Feed on

I treated a man for 10 years.  Ten.  Years.  He had an attachment disorder, horrifically deprived as a child, and dissociated into a “spiritual bypass” state of Buddha-like sweet, calm, not-entirely-there loveability.  He was a genius, and it often worked in getting him what he wanted.  But as we worked he was increasingly able to ask his partners and friends for what he wanted, to see himself as a normal guy who had normal needs and could actually be loved as a normal person.  He was definitely getting better, and, as is so often the case, it was taking a long, long, long time.

Then he died, and I learned from his partner about the years of domestic violence.  After he was gone she went through his computer and learned that he had been serially cheating on her all along.  He was an abusive sex addict.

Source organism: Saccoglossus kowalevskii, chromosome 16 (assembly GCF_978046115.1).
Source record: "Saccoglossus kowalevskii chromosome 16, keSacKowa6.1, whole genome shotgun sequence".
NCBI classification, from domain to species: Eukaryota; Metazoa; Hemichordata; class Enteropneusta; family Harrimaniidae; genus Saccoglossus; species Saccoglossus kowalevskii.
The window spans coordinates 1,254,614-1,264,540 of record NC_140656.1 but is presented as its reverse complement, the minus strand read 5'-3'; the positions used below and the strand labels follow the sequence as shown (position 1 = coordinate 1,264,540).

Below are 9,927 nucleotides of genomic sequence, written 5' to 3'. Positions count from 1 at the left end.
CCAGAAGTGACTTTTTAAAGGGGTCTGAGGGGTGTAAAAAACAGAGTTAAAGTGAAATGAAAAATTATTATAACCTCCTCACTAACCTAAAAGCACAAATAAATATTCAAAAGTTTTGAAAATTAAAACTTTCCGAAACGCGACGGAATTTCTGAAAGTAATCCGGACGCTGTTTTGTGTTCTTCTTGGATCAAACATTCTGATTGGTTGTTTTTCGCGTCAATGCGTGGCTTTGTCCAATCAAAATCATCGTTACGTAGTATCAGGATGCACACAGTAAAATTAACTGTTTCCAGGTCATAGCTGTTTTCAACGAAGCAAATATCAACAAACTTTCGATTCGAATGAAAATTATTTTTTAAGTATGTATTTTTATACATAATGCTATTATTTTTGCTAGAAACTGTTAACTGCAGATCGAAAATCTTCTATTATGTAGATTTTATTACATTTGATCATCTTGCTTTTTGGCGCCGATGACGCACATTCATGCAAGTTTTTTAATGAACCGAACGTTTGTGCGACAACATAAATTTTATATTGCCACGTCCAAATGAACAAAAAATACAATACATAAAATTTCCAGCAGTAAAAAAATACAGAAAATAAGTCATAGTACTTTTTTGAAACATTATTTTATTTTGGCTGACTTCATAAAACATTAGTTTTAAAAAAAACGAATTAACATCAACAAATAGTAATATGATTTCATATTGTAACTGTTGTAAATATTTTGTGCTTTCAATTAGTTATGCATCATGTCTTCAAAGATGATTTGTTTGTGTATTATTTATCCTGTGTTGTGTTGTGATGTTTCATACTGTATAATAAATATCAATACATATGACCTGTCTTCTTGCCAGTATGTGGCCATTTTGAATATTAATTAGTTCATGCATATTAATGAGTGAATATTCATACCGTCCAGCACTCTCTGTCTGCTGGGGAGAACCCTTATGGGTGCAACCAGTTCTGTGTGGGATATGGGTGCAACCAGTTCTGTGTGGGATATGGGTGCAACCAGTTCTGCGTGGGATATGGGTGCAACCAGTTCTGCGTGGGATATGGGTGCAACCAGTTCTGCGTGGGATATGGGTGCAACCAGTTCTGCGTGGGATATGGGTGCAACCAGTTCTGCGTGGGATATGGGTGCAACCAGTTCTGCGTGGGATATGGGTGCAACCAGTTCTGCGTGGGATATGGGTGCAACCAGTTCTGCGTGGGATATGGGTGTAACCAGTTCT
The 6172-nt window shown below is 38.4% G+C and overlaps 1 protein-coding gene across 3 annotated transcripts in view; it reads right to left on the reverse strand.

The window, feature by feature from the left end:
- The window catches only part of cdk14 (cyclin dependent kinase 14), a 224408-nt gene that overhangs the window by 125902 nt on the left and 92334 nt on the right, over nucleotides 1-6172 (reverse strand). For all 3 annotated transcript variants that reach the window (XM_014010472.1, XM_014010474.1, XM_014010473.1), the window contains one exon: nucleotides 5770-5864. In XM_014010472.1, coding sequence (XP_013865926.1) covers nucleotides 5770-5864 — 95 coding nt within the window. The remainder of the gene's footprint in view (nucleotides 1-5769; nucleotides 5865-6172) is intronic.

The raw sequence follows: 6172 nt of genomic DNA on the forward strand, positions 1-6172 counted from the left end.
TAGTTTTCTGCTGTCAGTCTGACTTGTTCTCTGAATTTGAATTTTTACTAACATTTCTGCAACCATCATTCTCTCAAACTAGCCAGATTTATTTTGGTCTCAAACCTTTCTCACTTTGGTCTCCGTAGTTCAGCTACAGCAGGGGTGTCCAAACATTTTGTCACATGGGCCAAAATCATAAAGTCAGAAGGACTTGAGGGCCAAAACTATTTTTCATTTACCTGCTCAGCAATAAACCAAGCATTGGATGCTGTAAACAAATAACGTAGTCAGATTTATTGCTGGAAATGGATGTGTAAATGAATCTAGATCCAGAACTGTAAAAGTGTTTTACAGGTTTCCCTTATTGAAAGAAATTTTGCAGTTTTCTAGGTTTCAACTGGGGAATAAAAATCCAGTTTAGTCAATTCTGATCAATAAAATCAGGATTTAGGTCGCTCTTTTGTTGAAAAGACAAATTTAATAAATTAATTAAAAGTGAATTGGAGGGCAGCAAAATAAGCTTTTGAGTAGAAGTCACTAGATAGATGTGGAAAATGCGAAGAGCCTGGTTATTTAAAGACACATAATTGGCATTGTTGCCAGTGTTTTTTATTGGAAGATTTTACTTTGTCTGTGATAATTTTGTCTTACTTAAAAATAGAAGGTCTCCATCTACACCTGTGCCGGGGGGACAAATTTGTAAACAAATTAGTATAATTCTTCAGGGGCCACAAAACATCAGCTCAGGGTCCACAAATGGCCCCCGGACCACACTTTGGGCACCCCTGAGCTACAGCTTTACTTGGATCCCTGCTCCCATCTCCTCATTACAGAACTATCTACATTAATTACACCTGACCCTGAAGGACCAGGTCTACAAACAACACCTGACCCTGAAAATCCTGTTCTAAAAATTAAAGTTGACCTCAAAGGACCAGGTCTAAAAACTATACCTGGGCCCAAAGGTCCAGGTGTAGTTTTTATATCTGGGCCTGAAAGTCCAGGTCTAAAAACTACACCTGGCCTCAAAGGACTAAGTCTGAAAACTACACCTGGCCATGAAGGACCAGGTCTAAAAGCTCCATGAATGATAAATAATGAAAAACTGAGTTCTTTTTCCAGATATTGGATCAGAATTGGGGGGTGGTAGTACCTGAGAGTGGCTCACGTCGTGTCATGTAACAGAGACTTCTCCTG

How humbling, that I could be so hoodwinked for so long.  How grievous, that, had he brought all these split-off, shameful things to me, we could have worked through them, and changed his life to be so much more satisfying.  These dramatic symptoms could have been so helpful in moving the work forward.  Symptoms have to live forward the way that, as Hillman says, dreams have to be, “dreamed forward.”

But he never felt safe enough to bring me his secrets.  I’m left pondering, what could I have done?  How can I better become a therapist who is a safe-enough container for the things my clients are absolutely sure will get them thrown out or attacked?

It’s the hidden self that we build this container for.  So sad when they don’t show up.

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